Vietnam’s Mid-Autumn Festival is a thing of great beauty.
For thousands of years, the Mid-Autumn Festival has been an occasion for family reunions and a children’s night out. It dates back to the Wet Rice Civilization of the Red River Delta over 4,000 years ago.
Back then, rice was harvested before the 15th day of the 8th lunar month. The festival falls on the full moon night of Lunar August, the most beautiful night of the year, when the moon is perfectly round and bright, and shines a magical golden hue.
Traditionally, all members of a family would gather around a lavish tray of fruits along with moon cakes, and savor them together while admiring the full moon.
Adults would tell kids the story of Hang Nga – the beautiful daughter of the Jade Empire and Cuoi. Children would enjoy art performances including singing, plays and lion dances and then light up the night with colorful lanterns held in their little hands.
While the Chinese perform the dragon dance during this festival, the Vietnamese go for the unique unicorn dance or lion dance, which symbolizes luck, wealth and prosperity.
While children find joy playing under the full moon, adults enjoy a long-awaited family reunion, with loved ones who work far from home who take the trouble to get back for the festival.
Despite it not being an official holiday in Vietnam, most people would spend time with their loved ones recalling events of bygone days. Above everything, the Mid-Autumn Festival has always been about one fundamental thing: love.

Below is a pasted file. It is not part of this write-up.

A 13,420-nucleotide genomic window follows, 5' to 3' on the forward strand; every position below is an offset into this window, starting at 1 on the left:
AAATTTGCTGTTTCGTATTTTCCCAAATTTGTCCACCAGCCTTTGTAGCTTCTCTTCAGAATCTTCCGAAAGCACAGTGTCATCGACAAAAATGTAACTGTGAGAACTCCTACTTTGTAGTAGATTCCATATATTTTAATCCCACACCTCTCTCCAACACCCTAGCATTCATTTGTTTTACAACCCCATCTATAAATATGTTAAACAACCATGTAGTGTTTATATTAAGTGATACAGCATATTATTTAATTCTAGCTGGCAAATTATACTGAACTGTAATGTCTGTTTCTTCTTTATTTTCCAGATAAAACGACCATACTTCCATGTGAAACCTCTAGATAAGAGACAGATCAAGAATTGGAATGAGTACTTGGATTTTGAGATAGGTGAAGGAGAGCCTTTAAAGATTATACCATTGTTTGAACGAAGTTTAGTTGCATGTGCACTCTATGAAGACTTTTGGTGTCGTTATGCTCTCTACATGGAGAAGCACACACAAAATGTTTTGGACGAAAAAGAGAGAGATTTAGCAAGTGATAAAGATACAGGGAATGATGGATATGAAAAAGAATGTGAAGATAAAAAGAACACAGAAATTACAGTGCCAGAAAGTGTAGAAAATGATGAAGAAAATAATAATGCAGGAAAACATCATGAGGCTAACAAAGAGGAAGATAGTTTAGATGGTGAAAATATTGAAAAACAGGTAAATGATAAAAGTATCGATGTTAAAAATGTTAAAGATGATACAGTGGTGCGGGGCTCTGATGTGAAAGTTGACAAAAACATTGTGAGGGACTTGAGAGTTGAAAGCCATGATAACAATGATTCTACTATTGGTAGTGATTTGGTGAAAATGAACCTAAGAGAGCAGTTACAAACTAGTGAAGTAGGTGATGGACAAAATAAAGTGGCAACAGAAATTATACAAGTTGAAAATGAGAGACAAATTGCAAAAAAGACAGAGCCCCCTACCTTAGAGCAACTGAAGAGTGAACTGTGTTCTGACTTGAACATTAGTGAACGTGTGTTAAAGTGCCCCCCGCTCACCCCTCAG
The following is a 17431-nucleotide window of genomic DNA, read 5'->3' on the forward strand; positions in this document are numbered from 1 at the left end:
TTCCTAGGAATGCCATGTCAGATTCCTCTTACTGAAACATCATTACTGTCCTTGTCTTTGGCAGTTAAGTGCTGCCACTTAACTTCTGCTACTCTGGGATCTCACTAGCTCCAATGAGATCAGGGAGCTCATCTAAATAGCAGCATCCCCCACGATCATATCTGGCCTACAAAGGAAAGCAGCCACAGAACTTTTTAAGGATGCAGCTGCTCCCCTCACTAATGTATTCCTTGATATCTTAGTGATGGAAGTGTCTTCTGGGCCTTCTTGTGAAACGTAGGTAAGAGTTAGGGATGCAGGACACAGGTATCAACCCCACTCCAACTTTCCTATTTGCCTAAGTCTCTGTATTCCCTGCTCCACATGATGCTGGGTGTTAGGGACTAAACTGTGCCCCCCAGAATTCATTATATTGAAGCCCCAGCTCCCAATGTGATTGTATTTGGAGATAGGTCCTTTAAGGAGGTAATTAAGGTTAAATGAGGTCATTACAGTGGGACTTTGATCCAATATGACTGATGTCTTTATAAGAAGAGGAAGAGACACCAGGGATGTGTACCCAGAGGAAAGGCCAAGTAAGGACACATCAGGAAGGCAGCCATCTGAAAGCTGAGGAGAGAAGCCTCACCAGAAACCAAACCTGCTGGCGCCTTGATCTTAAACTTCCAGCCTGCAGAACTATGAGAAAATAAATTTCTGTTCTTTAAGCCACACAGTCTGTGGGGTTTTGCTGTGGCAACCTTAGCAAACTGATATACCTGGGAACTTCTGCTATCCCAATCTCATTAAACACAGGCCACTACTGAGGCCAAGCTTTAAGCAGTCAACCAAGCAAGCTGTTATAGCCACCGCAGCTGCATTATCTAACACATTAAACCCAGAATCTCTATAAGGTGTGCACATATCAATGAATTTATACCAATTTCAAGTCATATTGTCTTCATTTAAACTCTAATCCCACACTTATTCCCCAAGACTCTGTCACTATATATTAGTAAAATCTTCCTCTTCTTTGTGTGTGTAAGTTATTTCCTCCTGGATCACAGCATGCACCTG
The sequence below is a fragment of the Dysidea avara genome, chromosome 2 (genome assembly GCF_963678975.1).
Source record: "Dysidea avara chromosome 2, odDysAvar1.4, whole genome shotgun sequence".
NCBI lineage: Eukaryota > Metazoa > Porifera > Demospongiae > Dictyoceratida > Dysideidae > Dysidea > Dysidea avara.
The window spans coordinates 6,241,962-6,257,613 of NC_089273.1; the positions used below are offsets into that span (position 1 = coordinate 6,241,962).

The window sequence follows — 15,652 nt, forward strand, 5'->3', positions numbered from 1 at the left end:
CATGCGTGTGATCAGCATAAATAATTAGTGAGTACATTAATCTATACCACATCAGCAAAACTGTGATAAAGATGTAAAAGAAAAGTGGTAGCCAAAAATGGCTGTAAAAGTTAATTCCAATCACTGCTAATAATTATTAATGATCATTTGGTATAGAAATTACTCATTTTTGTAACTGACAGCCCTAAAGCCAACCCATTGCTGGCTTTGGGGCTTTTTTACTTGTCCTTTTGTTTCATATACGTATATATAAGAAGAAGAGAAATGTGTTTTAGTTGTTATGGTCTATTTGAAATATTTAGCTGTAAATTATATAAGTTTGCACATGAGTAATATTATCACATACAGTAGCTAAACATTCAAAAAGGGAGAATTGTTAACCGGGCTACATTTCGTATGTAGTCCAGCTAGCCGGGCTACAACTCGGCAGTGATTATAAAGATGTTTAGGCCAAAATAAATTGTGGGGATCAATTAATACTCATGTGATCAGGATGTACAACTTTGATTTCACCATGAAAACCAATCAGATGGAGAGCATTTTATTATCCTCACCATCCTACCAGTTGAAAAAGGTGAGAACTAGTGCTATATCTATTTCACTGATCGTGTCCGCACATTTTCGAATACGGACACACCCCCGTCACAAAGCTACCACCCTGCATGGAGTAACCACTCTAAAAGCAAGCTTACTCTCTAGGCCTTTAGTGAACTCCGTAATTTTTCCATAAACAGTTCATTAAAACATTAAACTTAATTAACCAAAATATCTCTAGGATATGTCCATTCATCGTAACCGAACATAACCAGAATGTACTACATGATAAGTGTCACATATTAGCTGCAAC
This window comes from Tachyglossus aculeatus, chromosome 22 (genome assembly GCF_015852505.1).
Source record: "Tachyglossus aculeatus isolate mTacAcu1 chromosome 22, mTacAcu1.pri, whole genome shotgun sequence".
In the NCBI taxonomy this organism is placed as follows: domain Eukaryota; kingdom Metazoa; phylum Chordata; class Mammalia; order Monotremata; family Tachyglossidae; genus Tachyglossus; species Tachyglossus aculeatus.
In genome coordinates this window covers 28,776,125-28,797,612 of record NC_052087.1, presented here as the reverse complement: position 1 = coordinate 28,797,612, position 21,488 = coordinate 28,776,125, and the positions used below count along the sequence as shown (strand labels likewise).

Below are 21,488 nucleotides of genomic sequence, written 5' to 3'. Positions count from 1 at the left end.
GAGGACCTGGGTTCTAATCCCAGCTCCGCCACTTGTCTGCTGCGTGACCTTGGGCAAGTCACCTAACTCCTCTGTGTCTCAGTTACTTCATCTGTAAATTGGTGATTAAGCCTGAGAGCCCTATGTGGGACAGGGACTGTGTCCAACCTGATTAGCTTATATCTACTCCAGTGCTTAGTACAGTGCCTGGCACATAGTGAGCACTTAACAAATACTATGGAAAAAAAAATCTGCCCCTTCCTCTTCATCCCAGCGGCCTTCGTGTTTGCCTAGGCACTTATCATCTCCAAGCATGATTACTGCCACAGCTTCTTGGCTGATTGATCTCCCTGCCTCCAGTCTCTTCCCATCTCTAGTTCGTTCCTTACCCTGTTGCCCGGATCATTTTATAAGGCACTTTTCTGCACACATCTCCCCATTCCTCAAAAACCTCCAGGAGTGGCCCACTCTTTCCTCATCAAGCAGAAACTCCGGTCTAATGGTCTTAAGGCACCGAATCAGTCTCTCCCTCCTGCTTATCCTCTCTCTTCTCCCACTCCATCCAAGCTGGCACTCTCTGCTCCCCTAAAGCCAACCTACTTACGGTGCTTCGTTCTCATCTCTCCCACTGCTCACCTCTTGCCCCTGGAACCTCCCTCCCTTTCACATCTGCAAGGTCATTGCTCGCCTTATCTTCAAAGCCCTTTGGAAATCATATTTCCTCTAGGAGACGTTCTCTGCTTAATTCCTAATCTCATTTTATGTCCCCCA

In the old days, occupied with the harvesting season, parents did not have much time to take care of their children. Therefore, when the autumn approached, marking an abundant crop, they would make full use of the Mid-Autumn Festival to spend time with the kids. Children are the happiest ones at this time because parents prepare various types of lanterns, mooncakes as well as masks as presents.
Moon cakes, sweet and flavorful, have been an inseparable part of the festival, and become a symbol of close family ties. It is a long-standing tradition that people gift moon cakes during this festival, especially to parents and grandparents.
In modern times, gifting the moon cake to employees during the Mid-Autumn Festival carries great meaning. It embodies the bonds between the management cadre and their colleagues, a way for the former to express their gratitude to the latter. Most businesses, therefore, would select moon cakes made by a prestigious brand that represents high quality and attractive packaging.